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Report: iMac notebook production on tap

Apple's notebook equivalent to the popular iMac is slated to be produced by Alpha Top of Taiwan in June, a newspaper reports.

Apple Computer may be getting closer to finally unveiling its much-anticipated consumer notebook computer.

Apple's notebook equivalent to the popular iMac is slated to be produced by Alpha Top of Taiwan starting in June, according to a report in the online edition of Nikkei Business Publications.

Anticipation for Apple's consumer notebook has been building since May of 1998, when interim chief executive Steve Jobs announced that the company would venture into that market. Since then, bits of information about the eagerly awaited device have been slowly surfacing in spite the project's secrecy.

Citing sources, the report said the lightweight notebook will be styled similarly to the multi-colored iMacs and is expected to be priced at less than $1,500, which is in line with previous reports.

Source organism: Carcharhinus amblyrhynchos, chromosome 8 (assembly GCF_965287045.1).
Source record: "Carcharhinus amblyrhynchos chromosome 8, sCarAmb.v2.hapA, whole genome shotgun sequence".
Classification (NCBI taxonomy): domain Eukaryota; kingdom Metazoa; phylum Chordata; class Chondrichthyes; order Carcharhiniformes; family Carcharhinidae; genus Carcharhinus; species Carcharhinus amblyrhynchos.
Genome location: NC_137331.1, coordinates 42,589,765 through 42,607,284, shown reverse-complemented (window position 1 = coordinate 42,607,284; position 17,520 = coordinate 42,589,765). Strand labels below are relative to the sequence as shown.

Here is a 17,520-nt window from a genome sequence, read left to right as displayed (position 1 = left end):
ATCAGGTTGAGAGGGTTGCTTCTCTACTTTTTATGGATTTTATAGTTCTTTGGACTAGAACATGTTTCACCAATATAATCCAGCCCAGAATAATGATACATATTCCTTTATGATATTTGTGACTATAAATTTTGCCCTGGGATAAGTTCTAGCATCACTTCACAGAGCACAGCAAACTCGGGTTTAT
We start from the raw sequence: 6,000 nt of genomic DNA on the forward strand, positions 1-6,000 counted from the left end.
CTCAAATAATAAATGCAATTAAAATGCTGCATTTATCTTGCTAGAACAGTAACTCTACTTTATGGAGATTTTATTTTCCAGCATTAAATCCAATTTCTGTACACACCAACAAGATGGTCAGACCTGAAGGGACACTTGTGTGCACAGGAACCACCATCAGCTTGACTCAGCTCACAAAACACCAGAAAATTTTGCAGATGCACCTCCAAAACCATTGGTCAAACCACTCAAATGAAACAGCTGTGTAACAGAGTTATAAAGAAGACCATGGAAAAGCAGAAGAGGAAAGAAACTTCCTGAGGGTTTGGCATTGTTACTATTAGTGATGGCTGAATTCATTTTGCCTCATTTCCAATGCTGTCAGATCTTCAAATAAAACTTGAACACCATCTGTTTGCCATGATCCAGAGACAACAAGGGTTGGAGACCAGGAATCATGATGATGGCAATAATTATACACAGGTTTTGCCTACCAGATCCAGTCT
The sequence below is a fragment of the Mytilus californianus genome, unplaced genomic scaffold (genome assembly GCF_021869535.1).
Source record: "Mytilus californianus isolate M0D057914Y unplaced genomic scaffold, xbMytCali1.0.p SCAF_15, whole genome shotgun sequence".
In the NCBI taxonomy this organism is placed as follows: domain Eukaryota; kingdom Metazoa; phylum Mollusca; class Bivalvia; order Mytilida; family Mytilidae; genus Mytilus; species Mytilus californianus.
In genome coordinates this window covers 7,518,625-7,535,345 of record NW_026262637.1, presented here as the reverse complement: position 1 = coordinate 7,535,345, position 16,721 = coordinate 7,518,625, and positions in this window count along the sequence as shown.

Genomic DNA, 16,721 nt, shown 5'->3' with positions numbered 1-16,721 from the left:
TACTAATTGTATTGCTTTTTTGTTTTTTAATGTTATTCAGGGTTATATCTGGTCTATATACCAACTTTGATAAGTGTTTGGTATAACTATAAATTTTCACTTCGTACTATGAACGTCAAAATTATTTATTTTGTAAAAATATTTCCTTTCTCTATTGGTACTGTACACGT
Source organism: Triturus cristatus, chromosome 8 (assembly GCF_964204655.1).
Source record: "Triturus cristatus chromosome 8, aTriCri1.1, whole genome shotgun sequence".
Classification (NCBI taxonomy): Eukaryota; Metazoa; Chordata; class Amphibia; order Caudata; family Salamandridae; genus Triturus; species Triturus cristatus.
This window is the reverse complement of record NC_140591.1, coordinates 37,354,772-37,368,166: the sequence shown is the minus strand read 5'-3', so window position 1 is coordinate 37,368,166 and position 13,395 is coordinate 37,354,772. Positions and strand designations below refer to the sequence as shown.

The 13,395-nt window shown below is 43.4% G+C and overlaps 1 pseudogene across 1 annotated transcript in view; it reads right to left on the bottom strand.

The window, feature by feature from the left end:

If production starts in June, the new portable could reach U.S. shores in time for an introduction at the July Macworld Expo, which has historically served as a forum for major new Apple product announcements. Last year, production of the iMac started full tilt in early July and was available to U.S. consumers in August.

Apple declined to comment. Alpha Top could not be reached for comment.

The move to have Alpha Top produce the portable follows similar moves by Apple to outsource production of computers to other Taiwanese and Korean manufacturers.

Quanta Computer of Taiwan started producing Apple's newest high-end PowerBook notebooks in March, according to the report. Those notebooks were launched in the U.S. at Apple's annual Worldwide Developer Conference in May.

Earlier this year, Apple began to outsource more production of its iMac computers to LG Electronics of Korea and NatSteel of Singapore as a way to control production costs and inventory.

Apple was once known for building far too few machines for a product's launch and for having production snafus.

But the company not only overcame its own tendencies with the launch of the hugely successful iMac, it now claims to lead the computer industry in terms of inventory management.

Last quarter, Apple executives said the company held an average of one day of inventory, while direct PC maker Dell Computer held around 6 days of inventory. Generally speaking, the less inventory a company holds, the better, because company's are less likely to get stuck with products that are unappealing to consumers.